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Alick Tipoti, Sowlal

Alick Tipoti Sowlal , 2016

View in a room Print 37 x 70.9 inch 20 remaining copies

$3,666

+$255 Delivery fees for United States Delivery : Three to four weeks

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Alick Tipoti, Sowlal
Description
  • Offered by the gallery

    Professional art gallery
    Paris - France

  • Authenticity

    Work sold with an invoice from the gallery
    and a certificate of authenticity

  • Signature

    Hand-signed by artist

  • Medium

    Print : linocut

  • Themes

    Aboriginal art

  • Support

    Print on paper

  • Type

    Numbered and limited to 30 copies

  • Dimensions cm | inch

    37 x 70.9 inch

  • Framing

    Not framed

  • Collector’s Guide

  • About the artwork

    This linocut served as the template for the monumental 17 x 40 m vinyl installation that is adhered to the rooftop floor of the Oceanographic Museum of Monaco for the 2016 exhibition, ‘Australia: Defending the Oceans’, in which the artist is a major participant.

    Throughout 2016 the main theme of the Oceanographic Museum is the preservation of sea turtles. Tipoti’s linocut and massive rooftop installation pay homage to this theme. The lifestyle of turtles – their courtship, mating and nesting.

    In the Western Torres Strait language, Kala Lagaw Ya, the turtle mating season is called Solalaw Thonar. This occurs in November and is heralded by the migration of Goeynaw (Torres Strait Pigeon) and Birubiru (Swallow) from Papua New Guinea to the Australian mainland.

    The large turtle dominating the lino is a female Greenback (Waaru). The circular patterns represent the lifecycle of the turtle and their fight for survival. Their perils start after hatching where they run the gauntlet of predators such as feral pigs, goannas and birds as they head down the sand to the open sea. Baby turtles must then evade crocodiles and large fish and as they mature they are subject to pollution, being trapped in ghost nets and bycatch, injury from boating, the ingestion of plastics and hunters.

    The patterns running across the print evoke the sea current flowing against the wind called Guthath.

    Interconnecting forms and optical illusion are a significant aspect of Tipoti’s artistic strategy. This is demonstrated in the print where decorative patterning or Minaral merges into an almost hidden profusion of marine creatures.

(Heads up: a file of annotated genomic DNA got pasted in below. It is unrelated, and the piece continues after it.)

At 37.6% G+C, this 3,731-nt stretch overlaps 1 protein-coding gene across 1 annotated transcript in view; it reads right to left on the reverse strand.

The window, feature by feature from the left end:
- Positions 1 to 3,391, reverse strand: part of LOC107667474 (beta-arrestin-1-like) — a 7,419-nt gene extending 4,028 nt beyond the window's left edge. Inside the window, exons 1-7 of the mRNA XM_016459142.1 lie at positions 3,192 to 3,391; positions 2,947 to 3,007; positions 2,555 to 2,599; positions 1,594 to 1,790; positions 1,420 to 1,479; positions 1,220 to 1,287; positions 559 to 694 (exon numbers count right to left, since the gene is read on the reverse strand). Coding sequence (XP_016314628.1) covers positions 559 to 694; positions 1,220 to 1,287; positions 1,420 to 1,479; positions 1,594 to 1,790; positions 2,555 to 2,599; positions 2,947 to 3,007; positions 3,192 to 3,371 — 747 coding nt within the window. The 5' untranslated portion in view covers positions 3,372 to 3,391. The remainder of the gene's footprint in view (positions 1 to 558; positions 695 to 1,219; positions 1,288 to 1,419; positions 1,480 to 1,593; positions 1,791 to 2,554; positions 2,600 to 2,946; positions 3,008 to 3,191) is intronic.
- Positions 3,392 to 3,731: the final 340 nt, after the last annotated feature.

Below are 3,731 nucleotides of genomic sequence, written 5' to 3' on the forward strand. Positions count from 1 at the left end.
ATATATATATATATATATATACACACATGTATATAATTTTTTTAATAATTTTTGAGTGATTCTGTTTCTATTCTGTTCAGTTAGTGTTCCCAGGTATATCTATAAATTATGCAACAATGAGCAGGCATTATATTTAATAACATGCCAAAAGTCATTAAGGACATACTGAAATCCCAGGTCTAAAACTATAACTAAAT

• Tags
    • aboriginal art

    • linocut

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Alick Tipoti

Born in: 1975

Australia

Alick Tipoti is originally from the Torres Strait is guided by the traditional culture of his people. He believes in the Zugubal that his people have been telling him about for years.

He considers it to be his responsibility to put stories, genealogies, chants and other aspects of his culture into images, so that it stays accessible to the future generations; this way they can discover it, understand it and practice it.

Alick Tipoti speaks Kala Lagaw Ya, the language of the Maluilgal people from Zenadh Kes. He sees language as the essential ingredient that brings together all the wultures of the world today.

?Without your language you become a foreigner, lost in another persons culture. One of my favorite English word is analyze. In my language we call it Ses Tham or Thapul. Singing and dancing are forms of art that branch out from the centerpiece called language. Everything you do, traditionally or culturally, evolves from a language. When you know the language, you know your culture.?

He receives the traditional ZUGUB name, which allows him to get in contact with his ancestors, the ZUGUBAL. Thanks to this privileged connection, he can translate the words of his ancestors into his delicate and complex linocuts.

Alick Tipoti?s work is part of in collections such as those of the British Museum in London, the Musée des Confluences de Lyon, the Tjibaou Cultural Center in Nouméa, the Kluge Ruhe Aboriginal Art Collection in the US and in numerous Australian museums.
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Alick Tipoti, Sowlal
Alick Tipoti, Sowlal Alick Tipoti, Sowlal

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